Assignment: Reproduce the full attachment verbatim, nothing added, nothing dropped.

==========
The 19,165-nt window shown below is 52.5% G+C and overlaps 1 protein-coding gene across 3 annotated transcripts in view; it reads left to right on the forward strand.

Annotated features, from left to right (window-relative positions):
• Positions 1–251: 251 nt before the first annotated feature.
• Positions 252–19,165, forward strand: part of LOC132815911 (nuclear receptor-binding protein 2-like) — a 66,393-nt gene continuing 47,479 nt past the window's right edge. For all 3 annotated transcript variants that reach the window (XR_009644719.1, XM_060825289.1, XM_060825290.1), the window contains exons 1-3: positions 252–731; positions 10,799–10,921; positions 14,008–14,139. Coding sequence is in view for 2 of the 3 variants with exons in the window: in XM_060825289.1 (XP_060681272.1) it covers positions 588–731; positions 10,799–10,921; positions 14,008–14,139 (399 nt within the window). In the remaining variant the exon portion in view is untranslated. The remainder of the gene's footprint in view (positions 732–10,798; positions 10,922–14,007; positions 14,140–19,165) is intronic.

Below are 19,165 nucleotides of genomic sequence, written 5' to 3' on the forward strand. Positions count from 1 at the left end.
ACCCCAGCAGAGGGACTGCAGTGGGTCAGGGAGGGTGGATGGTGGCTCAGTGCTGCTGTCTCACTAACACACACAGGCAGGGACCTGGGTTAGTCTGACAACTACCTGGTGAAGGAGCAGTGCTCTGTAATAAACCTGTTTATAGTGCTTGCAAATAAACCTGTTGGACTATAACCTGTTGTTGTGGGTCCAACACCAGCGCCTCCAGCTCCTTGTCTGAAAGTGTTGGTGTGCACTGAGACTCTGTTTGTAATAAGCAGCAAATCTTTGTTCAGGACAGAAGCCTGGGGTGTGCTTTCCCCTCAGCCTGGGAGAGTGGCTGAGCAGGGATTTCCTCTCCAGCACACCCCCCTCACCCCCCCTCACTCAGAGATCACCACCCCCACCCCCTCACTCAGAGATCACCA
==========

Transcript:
The 19,165-nt window shown below is 52.5% G+C and overlaps 1 protein-coding gene across 3 annotated transcripts in view; it reads left to right on the forward strand.

Annotated features, from left to right (window-relative positions):
• Positions 1–251: 251 nt before the first annotated feature.
• Positions 252–19,165, forward strand: part of LOC132815911 (nuclear receptor-binding protein 2-like) — a 66,393-nt gene continuing 47,479 nt past the window's right edge. For all 3 annotated transcript variants that reach the window (XR_009644719.1, XM_060825289.1, XM_060825290.1), the window contains exons 1-3: positions 252–731; positions 10,799–10,921; positions 14,008–14,139. Coding sequence is in view for 2 of the 3 variants with exons in the window: in XM_060825289.1 (XP_060681272.1) it covers positions 588–731; positions 10,799–10,921; positions 14,008–14,139 (399 nt within the window). In the remaining variant the exon portion in view is untranslated. The remainder of the gene's footprint in view (positions 732–10,798; positions 10,922–14,007; positions 14,140–19,165) is intronic.

Below are 19,165 nucleotides of genomic sequence, written 5' to 3' on the forward strand. Positions count from 1 at the left end.
ACCCCAGCAGAGGGACTGCAGTGGGTCAGGGAGGGTGGATGGTGGCTCAGTGCTGCTGTCTCACTAACACACACAGGCAGGGACCTGGGTTAGTCTGACAACTACCTGGTGAAGGAGCAGTGCTCTGTAATAAACCTGTTTATAGTGCTTGCAAATAAACCTGTTGGACTATAACCTGTTGTTGTGGGTCCAACACCAGCGCCTCCAGCTCCTTGTCTGAAAGTGTTGGTGTGCACTGAGACTCTGTTTGTAATAAGCAGCAAATCTTTGTTCAGGACAGAAGCCTGGGGTGTGCTTTCCCCTCAGCCTGGGAGAGTGGCTGAGCAGGGATTTCCTCTCCAGCACACCCCCCTCACCCCCCCTCACTCAGAGATCACCACCCCCACCCCCTCACTCAGAGATCACCA